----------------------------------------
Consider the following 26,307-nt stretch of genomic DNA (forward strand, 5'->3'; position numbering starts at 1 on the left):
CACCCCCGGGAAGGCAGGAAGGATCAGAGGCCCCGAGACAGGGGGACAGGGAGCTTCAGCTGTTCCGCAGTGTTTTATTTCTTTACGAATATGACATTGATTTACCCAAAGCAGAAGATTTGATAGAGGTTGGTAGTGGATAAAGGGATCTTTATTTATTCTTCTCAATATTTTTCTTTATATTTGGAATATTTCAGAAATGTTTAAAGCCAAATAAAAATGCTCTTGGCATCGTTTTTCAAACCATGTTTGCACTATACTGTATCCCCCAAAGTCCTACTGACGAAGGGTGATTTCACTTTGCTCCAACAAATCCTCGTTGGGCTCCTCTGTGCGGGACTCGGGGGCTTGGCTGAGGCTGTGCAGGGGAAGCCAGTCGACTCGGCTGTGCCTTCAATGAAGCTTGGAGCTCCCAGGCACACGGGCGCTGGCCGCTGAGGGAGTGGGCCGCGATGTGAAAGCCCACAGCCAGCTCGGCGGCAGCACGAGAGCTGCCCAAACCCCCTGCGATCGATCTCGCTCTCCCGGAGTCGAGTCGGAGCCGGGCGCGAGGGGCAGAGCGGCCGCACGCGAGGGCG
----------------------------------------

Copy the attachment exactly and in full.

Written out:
Consider the following 26,307-nt stretch of genomic DNA (forward strand, 5'->3'; position numbering starts at 1 on the left):
CACCCCCGGGAAGGCAGGAAGGATCAGAGGCCCCGAGACAGGGGGACAGGGAGCTTCAGCTGTTCCGCAGTGTTTTATTTCTTTACGAATATGACATTGATTTACCCAAAGCAGAAGATTTGATAGAGGTTGGTAGTGGATAAAGGGATCTTTATTTATTCTTCTCAATATTTTTCTTTATATTTGGAATATTTCAGAAATGTTTAAAGCCAAATAAAAATGCTCTTGGCATCGTTTTTCAAACCATGTTTGCACTATACTGTATCCCCCAAAGTCCTACTGACGAAGGGTGATTTCACTTTGCTCCAACAAATCCTCGTTGGGCTCCTCTGTGCGGGACTCGGGGGCTTGGCTGAGGCTGTGCAGGGGAAGCCAGTCGACTCGGCTGTGCCTTCAATGAAGCTTGGAGCTCCCAGGCACACGGGCGCTGGCCGCTGAGGGAGTGGGCCGCGATGTGAAAGCCCACAGCCAGCTCGGCGGCAGCACGAGAGCTGCCCAAACCCCCTGCGATCGATCTCGCTCTCCCGGAGTCGAGTCGGAGCCGGGCGCGAGGGGCAGAGCGGCCGCACGCGAGGGCG